Improving Communication Five Cities at a Time
Experts agree that interoperability – the ability of different responders at local, state, regional and federal levels to communicate with each other – remains a challenge to emergency response. A scorecard assessment of interoperable communications capabilities in 75 urban and metropolitan areas nationwide was released by the Department of Homeland Security (DHS).
The reviews focused on three main areas: governance (leadership and strategic planning); standard operating procedures (plans and procedures); and usage (use of equipment). The findings identify gaps and areas for improvement. Key findings include:
Policies for interoperable communications are now in place in all 75 urban and metropolitan areas.
Regular testing and exercises are needed to effectively link disparate systems and facilitate communications between multi-jurisdictional responders (including state and federal).
Cooperation among first responders in the field is strong, but formalized governance (leadership and strategic planning) across regions is not as advanced.
“The 9/11 Commission identified interoperable communications as a major challenge and many communities listened by taking the sometimes difficult steps necessary to close communication gaps among first responders,” said Homeland Security Secretary Michael Chertoff. “Their experience proves that basic interoperability at the command level is achievable.”
Chertoff vowed to close the gaps in interoperability by the end of 2008.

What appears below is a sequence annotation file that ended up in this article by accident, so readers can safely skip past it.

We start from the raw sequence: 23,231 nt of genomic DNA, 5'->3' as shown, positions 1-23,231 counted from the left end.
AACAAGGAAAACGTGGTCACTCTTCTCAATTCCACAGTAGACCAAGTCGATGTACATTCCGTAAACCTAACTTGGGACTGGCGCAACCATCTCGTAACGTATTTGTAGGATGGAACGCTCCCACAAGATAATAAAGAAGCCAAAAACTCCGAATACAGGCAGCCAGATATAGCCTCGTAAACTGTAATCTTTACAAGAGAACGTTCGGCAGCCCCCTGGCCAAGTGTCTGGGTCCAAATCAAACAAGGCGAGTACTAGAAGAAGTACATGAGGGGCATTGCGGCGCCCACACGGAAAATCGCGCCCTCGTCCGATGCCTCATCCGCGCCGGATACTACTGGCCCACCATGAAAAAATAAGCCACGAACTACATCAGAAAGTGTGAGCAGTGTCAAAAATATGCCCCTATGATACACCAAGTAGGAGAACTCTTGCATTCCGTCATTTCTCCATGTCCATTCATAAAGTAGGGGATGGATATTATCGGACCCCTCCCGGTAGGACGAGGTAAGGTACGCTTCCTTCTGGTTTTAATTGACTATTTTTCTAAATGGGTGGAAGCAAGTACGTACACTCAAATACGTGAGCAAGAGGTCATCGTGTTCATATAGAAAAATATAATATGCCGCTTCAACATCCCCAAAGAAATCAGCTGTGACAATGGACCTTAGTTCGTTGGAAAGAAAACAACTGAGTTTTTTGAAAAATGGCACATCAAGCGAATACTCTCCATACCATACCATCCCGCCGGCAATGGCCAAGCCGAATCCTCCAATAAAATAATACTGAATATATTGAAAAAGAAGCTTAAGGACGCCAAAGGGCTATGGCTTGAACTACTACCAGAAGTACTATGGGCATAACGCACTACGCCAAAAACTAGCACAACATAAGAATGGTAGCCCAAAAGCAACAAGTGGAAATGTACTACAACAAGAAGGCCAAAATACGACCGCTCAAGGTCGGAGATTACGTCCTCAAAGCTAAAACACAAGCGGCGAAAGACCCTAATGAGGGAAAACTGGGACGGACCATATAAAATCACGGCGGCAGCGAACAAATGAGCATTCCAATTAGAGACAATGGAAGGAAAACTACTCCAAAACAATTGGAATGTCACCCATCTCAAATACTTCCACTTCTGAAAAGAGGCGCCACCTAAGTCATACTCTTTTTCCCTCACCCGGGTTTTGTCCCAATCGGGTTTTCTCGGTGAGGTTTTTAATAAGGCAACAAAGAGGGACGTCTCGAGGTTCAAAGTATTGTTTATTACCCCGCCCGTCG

Quad Cities Pilot
Raytheon hopes to help narrow those gaps with the launch of the Quad Cities Public Safety Pilot Program, involving response organizations in Bettendorf and Davenport, Iowa; and Moline, East Moline and Rock Island, Ill.). Genesis Medical Center of Davenport also is participating.
The 6-month program has three critical benefits for first responders and public safety officials:
- Voice, video and data interoperability among and between participating communities
- Remote broadband access to applications already in use by first responders and public safety officials in these communities
- Introduction of new applications and services to enable improved response.
Our goal is to ensure first responders and public safety officials perform with improved speed and efficiency in an environment that provides them with greater safety,” says Bill Iannacci, director, Civil Communications Solutions, a newly formed unit at Raytheon.
Iannacci says the Quad Cities program utilized existing infrastructure services and capabilities of the cities and medical center as the starting point of the system. “It’s using existing the existing infrastructure – leveraging what they have. You can’t go in there and say, ‘You have to purchase all-new equipment.’ This is what they purchased. This is what they’re comfortable with.”
Acquiring buy-in from all parties was crucial, says Iannacci. “It’s not successful if it doesn’t help responders to get the job done more safely and more efficiently and if they’re not comfortable using it.”